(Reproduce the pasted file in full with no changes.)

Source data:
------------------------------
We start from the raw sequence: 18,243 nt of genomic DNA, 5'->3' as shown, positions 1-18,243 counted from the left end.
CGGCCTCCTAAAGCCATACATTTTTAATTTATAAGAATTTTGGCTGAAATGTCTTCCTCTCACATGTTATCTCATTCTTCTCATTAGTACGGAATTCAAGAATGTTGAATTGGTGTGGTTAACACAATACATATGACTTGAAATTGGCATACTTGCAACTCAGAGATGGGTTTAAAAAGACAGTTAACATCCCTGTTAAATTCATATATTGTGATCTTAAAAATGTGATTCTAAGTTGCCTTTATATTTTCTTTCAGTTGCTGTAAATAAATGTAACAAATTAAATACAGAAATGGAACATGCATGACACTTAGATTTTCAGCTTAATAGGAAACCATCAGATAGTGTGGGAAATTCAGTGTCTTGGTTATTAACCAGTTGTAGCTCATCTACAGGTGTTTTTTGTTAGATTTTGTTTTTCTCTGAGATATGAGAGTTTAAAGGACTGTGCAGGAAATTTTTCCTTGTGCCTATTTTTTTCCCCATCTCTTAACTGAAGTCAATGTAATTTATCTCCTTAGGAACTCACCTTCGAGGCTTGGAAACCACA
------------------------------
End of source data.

We start from the raw sequence: 18,243 nt of genomic DNA, 5'->3' as shown, positions 1-18,243 counted from the left end.
CGGCCTCCTAAAGCCATACATTTTTAATTTATAAGAATTTTGGCTGAAATGTCTTCCTCTCACATGTTATCTCATTCTTCTCATTAGTACGGAATTCAAGAATGTTGAATTGGTGTGGTTAACACAATACATATGACTTGAAATTGGCATACTTGCAACTCAGAGATGGGTTTAAAAAGACAGTTAACATCCCTGTTAAATTCATATATTGTGATCTTAAAAATGTGATTCTAAGTTGCCTTTATATTTTCTTTCAGTTGCTGTAAATAAATGTAACAAATTAAATACAGAAATGGAACATGCATGACACTTAGATTTTCAGCTTAATAGGAAACCATCAGATAGTGTGGGAAATTCAGTGTCTTGGTTATTAACCAGTTGTAGCTCATCTACAGGTGTTTTTTGTTAGATTTTGTTTTTCTCTGAGATATGAGAGTTTAAAGGACTGTGCAGGAAATTTTTCCTTGTGCCTATTTTTTTCCCCATCTCTTAACTGAAGTCAATGTAATTTATCTCCTTAGGAACTCACCTTCGAGGCTTGGAAACCACA